India skipper Virat Kohli Wednesday lauded Australian all-rounder Glenn Maxwell's courage to take a break from cricket because of mental health issues and said international players should be looked after.
Maxwell, one of the world's best batsman in the shortest format, left Australia's Twenty20 squad last month during a series against touring Sri Lanka.
The move by the 31-year-old Maxwell was backed by his team and support staff with Cricket Australia saying he was a "special player" and they hoped to see him back in the summer.
Kohli praised Maxwell for putting his health before the game.
"I am absolutely for it," Kohli said ahead of India's first Test against Bangladesh in Indore starting Thursday.
"I think what Glenn has done is remarkable and has set the right example for cricketers all over the world."
He added: "I think these things should be respected and not taken in a negative way."
Discussion of stress-related problems is uncommon in the sub-continent, even though players from other countries have quit tours because of mental health issues.
Jonathan Trott returned home from England's tour of Australia in 2013 with a stress-related illness.
England all-rounder Andrew Flintoff admitted to dealing with depression and speculated that it may have been behind his prolonged drinking bouts as captain of a whitewashed England side during the 2006-07 tour of Australia.
Kohli recounted his own inhibitions during his 2014 tour of England when he managed just 134 runs from 10 innings with an highest score of 39.
'The end of the world'
"I have gone through a phase in my career where it was the end of the world," said Kohli.
"In England 2014 I just didn't know what to do, what say to anyone, how to speak, how to communicate.
"I could have said that I am not feeling great mentally and need to get away from the game. But you never know how that's taken.
"These things should of great importance. If you think that the player is important enough for the team or for Indian cricket to go forward he should be looked after."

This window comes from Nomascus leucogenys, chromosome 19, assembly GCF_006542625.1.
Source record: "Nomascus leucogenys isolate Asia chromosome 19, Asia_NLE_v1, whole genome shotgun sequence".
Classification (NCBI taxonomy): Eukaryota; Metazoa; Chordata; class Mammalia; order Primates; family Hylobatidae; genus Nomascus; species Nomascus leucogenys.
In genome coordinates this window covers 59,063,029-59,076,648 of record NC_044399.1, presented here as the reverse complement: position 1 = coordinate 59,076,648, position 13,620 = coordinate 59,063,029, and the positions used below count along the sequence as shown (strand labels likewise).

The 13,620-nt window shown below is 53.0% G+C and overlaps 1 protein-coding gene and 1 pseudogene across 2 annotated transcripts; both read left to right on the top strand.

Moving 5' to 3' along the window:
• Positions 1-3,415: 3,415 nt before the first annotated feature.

Kohli said the team were excited about their first day-night Test, the second match of the series starting November 22 at Kolkata's Eden Gardens.
Players have been getting used the pink ball during their net sessions in Indore.
"The pink ball I played yesterday, I felt it swings a lot more as compared to the red ball because there's extra lacquer on the ball which doesn't go away too fast," he said.
"And the seam holds upright quite a bit. I think if the pitch has extra help for the bowlers then the bowlers will be in the game, especially fast bowlers."
He rated India's seam attack as the best in the world with Mohammed Shami, Umesh Yadav and Ishant Sharma in the 15-man squad.
Shami and Yadav shared 24 wickets during the recent South Africa series which India swept 3-0.
"If you ask me, we're right at the top," Kohli said.
"Batting was never an issue, spin was never an issue. After Zak (Zaheer Khan) and all the stalwarts went away, we were thinking how can we get back to the top, have the ability and the firepower to pick 20 wickets.
"Just seeing the way they've bowled, it's the belief that stands out.
"Any kind of the pitch, any kind of opposition, they believe that they can get more out of the pitch than the opposition."
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